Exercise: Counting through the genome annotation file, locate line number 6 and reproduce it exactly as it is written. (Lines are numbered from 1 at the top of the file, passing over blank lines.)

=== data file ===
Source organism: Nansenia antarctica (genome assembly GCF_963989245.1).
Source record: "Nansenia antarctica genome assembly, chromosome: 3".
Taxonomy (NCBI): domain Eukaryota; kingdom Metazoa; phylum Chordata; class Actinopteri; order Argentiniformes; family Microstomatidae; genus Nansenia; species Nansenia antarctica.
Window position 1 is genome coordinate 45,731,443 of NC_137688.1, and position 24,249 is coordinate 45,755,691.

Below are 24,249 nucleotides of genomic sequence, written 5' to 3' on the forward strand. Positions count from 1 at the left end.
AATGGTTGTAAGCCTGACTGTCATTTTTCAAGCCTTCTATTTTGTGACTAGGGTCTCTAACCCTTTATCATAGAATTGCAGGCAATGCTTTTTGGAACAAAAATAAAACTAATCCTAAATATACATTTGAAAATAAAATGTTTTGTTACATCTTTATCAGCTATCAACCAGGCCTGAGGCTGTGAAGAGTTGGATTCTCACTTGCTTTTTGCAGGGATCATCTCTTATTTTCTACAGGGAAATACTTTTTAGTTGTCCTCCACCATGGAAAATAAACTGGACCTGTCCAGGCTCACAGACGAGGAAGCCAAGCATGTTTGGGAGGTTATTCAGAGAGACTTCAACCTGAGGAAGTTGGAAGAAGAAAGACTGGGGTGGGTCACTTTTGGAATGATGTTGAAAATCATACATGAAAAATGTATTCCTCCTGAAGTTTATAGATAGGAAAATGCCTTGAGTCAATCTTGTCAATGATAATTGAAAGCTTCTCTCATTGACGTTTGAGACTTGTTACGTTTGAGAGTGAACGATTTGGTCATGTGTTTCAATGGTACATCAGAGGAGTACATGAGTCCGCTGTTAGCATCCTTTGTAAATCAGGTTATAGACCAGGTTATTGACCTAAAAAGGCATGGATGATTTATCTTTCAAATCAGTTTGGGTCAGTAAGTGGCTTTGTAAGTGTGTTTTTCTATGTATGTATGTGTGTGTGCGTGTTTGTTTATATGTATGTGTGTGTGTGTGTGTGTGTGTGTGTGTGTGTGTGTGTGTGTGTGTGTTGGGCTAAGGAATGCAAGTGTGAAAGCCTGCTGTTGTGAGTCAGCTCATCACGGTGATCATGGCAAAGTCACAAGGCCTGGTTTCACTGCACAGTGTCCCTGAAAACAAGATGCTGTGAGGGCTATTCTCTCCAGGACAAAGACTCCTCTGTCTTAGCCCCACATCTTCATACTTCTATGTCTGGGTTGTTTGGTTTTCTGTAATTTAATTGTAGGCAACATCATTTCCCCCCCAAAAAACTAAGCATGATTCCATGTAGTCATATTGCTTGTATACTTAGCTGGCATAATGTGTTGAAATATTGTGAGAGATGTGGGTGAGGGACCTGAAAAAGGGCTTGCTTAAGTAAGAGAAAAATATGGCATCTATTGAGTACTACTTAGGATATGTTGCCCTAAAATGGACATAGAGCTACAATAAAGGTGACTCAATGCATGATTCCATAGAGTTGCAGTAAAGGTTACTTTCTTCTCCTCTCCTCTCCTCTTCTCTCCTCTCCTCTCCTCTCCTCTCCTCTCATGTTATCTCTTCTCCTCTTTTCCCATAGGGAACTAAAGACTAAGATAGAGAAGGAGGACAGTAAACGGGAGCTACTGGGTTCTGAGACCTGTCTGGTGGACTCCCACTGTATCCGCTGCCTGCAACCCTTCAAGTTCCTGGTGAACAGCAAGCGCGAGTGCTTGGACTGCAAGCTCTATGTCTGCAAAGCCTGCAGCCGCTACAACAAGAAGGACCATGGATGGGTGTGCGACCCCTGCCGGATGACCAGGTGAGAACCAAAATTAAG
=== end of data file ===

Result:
AATGGTTGTAAGCCTGACTGTCATTTTTCAAGCCTTCTATTTTGTGACTAGGGTCTCTAACCCTTTATCATAGAATTGCAGGCAATGCTTTTTGGAACAAAAATAAAACTAATCCTAAATATACATTTGAAAATAAAATGTTTTGTTACATCTTTATCAGCTATCAACCAGGCCTGAGGCTGTGAAGAGTTGGATTCTCACTTGCTTTTTGCAGGGATCATCTCTTATTTTCTACAGGGAAATACTTTTTAGTTGTCCTCCACCATGGAAAATAAACTGGACCTGTCCAGGCTCACAGACGAGGAAGCCAAGCATGTTTGGGAGGTTATTCAGAGAGACTTCAACCTGAGGAAGTTGGAAGAAGAAAGACTGGGGTGGGTCACTTTTGGAATGATGTTGAAAATCATACATGAAAAATGTATTCCTCCTGAAGTTTATAGATAGGAAAATGCCTTGAGTCAATCTTGTCAATGATAATTGAAAGCTTCTCTCATTGACGTTTGAGACTTGTTACGTTTGAGAGTGAACGATTTGGTCATGTGTTTCAATGGTACATCAGAGGAGTACATGAGTCCGCTGTTAGCATCCTTTGTAAATCAGGTTATAGACCAGGTTATTGACCTAAAAAGGCATGGATGATTTATCTTTCAAATCAGTTTGGGTCAGTAAGTGGCTTTGTAAGTGTGTTTTTCTATGTATGTATGTGTGTGTGCGTGTTTGTTTATATGTATGTGTGTGTGTGTGTGTGTGTGTGTGTGTGTGTGTGTGTGTGTGTGTGTTGGGCTAAGGAATGCAAGTGTGAAAGCCTGCTGTTGTGAGTCAGCTCATCACGGTGATCATGGCAAAGTCACAAGGCCTGGTTTCACTGCACAGTGTCCCTGAAAACAAGATGCTGTGAGGGCTATTCTCTCCAGGACAAAGACTCCTCTGTCTTAGCCCCACATCTTCATACTTCTATGTCTGGGTTGTTTGGTTTTCTGTAATTTAATTGTAGGCAACATCATTTCCCCCCCAAAAAACTAAGCATGATTCCATGTAGTCATATTGCTTGTATACTTAGCTGGCATAATGTGTTGAAATATTGTGAGAGATGTGGGTGAGGGACCTGAAAAAGGGCTTGCTTAAGTAAGAGAAAAATATGGCATCTATTGAGTACTACTTAGGATATGTTGCCCTAAAATGGACATAGAGCTACAATAAAGGTGACTCAATGCATGATTCCATAGAGTTGCAGTAAAGGTTACTTTCTTCTCCTCTCCTCTCCTCTTCTCTCCTCTCCTCTCCTCTCCTCTCCTCTCATGTTATCTCTTCTCCTCTTTTCCCATAGGGAACTAAAGACTAAGATAGAGAAGGAGGACAGTAAACGGGAGCTACTGGGTTCTGAGACCTGTCTGGTGGACTCCCACTGTATCCGCTGCCTGCAACCCTTCAAGTTCCTGGTGAACAGCAAGCGCGAGTGCTTGGACTGCAAGCTCTATGTCTGCAAAGCCTGCAGCCGCTACAACAAGAAGGACCATGGATGGGTGTGCGACCCCTGCCGGATGACCAGGTGAGAACCAAAATTAAG